How many languages can you speak?  I mean, how many can you speak fluently?

I feel convicted as a citizen of the world that I am monolingual:  I speak only one language fluently.  And I’m not happy about that fact about myself.

Yes, I studied German in high school and college.  But I had five different teachers over the span of four years, so I never got far in mastering the language.  And yes, I studied biblical Greek in seminary, but that doesn’t really count.  (Besides, it’s a reading-only skill.)  In the final analysis, right now I can speak fluently in only one language, the language of my birth.

There is something significant about that last statement:  the language of my birth.  It is a sheer coincidence of genetics, timing, and God’s sovereign will that I was born to English-speaking parents in a predominantly English-speaking country.  Nothing in my daily life requires me to know any language other than English.  And if you’re reading this article, changes are that you are in the same situation.

I strongly dislike the fact that I am monolingual.

This feeling rose up in me during the trip to Europe which Tara and I enjoyed last month.  For the second half of this trip, we were in Riga, Latvia, participating in the biennial World Choir Games.  (Think of the Olympics, except all the competitors are singers.)  Choirs from around the world filled downtown Riga with song and with multiple languages.

Our hotel was a 15-minute bus ride from the main arena venue.  Local shuttle buses transported us and other choir members to and from the arena.  On these buses, we regularly sat or stood next to people from Nigeria, China, Russia, South Africa, Canada, Venezuela, and other parts of the world.  Hearing all the different music styles and spoken languages was an amazing experience!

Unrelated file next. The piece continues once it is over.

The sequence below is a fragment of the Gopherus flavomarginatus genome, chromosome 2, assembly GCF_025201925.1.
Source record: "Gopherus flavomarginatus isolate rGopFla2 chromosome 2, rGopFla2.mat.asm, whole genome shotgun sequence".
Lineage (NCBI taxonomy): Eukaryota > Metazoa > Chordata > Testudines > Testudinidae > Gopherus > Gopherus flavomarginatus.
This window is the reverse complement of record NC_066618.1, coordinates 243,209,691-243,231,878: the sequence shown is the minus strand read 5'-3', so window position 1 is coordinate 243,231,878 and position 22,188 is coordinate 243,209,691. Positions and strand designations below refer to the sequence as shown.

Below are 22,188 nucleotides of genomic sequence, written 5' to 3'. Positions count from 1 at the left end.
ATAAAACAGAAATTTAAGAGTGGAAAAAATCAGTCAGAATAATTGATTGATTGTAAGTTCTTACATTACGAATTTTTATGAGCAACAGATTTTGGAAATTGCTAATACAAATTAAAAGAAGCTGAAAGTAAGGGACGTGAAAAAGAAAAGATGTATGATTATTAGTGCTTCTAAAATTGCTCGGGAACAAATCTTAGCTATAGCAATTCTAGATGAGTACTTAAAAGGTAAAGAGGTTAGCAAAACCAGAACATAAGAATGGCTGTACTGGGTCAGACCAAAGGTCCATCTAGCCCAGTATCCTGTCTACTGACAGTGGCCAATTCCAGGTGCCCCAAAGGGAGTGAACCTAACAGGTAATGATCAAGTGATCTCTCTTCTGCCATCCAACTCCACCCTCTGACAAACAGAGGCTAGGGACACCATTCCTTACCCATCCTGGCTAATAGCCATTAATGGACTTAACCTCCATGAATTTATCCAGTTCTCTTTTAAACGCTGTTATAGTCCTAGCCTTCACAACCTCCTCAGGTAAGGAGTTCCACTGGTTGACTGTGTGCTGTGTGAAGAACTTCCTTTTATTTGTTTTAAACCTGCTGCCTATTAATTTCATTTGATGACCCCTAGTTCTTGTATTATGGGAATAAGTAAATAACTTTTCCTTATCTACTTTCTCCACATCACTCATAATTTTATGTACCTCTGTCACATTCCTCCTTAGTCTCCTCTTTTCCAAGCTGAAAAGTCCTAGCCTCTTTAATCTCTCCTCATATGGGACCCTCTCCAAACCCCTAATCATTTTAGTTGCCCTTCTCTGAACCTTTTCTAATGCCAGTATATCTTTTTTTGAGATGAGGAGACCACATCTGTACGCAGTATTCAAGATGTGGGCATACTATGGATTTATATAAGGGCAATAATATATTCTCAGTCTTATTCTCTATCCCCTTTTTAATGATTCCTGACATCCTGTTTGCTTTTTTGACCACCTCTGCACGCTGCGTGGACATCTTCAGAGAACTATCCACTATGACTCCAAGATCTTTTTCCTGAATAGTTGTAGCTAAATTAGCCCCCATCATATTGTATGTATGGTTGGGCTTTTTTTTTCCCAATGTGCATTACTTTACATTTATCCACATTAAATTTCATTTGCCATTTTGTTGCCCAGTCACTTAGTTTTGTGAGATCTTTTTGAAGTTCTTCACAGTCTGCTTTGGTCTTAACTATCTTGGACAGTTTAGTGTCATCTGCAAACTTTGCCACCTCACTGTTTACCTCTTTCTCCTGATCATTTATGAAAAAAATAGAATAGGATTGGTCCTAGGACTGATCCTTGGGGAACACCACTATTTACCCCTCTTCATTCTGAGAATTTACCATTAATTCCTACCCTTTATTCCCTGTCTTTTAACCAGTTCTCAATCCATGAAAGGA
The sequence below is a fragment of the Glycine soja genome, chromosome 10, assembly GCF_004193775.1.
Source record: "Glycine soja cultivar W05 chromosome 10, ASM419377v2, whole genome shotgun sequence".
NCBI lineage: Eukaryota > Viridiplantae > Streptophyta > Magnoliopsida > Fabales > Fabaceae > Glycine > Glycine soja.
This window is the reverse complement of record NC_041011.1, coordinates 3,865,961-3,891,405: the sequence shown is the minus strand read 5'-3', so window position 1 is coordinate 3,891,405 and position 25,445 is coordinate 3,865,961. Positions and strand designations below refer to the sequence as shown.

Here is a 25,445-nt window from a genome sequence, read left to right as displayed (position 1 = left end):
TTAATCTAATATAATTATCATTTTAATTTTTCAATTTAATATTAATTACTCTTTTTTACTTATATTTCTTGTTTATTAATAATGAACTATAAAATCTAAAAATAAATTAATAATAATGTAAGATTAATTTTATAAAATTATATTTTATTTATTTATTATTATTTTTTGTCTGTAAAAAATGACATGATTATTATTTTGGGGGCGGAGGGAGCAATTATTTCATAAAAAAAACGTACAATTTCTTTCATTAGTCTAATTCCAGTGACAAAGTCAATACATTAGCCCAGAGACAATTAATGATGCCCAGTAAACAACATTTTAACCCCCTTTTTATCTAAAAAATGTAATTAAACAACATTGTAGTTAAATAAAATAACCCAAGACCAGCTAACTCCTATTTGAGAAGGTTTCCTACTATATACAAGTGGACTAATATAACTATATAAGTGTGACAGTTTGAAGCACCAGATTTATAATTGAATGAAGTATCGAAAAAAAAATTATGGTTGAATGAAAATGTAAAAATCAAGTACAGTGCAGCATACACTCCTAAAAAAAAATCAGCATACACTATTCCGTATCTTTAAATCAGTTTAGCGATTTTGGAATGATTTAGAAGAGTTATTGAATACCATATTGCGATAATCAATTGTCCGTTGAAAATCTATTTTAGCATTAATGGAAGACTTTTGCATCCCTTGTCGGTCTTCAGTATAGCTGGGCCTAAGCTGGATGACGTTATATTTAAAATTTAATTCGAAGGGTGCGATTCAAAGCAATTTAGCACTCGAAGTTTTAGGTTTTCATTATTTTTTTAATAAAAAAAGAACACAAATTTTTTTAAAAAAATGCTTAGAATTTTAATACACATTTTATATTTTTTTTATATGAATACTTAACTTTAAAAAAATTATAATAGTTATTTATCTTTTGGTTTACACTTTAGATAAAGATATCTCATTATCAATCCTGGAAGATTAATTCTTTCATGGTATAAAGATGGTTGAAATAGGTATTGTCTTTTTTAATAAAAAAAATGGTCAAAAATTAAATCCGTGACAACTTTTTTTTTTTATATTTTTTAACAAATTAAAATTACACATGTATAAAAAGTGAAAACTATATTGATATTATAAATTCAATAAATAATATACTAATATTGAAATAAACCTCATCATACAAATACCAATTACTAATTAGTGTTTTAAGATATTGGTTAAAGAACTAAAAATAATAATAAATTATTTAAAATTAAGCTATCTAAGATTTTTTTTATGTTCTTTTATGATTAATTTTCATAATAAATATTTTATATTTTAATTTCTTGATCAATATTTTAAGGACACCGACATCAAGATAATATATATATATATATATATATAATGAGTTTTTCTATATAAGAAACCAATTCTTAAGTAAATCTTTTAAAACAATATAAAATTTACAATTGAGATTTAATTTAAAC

One event captured my attention.  On a trip back from the arena, we packed into a bus along with a large children’s choir from China.  The American person next to me – a member of our local choir – made a comment under her breath that was not disparaging or disrespectful, but it was something she did not intend the Chinese children to understand.  (My memory fails me now as to what she said; it was something innocuous such as “There sure are a lot of them in this choir!”)

Partway through our bus ride back to the hotel, a few Chinese girls standing nearby began speaking to us.  In perfect English.

I could not return the favor of speaking in their native language.

What’s worse, my friend’s comment was in fact understood by those children.

I learned a few valuable lessons that day:

  1. Never assume that your neighbor cannot speak English.  You may be surprised to learn that he or she does!
  2. Always remember that many millions, even billions of people in this world speak a language other than English.
  3. Our lives and cultural experiences are enhanced when we are multilingual.

I am grateful to have learned English at an early age.  But now I feel that I must redouble my efforts to learn at least one other language, in order to be able to communicate with more people.

Remember also that the gospel was proclaimed in many native languages on the Day of Pentecost:

Then how is it that each of us hears them in our native language? (Acts 2:8 NIV)

Do you want to learn a new language?  Check out – it is a free website that will teach you any of a number of languages at an easy, comfortable pace.  I’m learning Spanish there!

Pastor David

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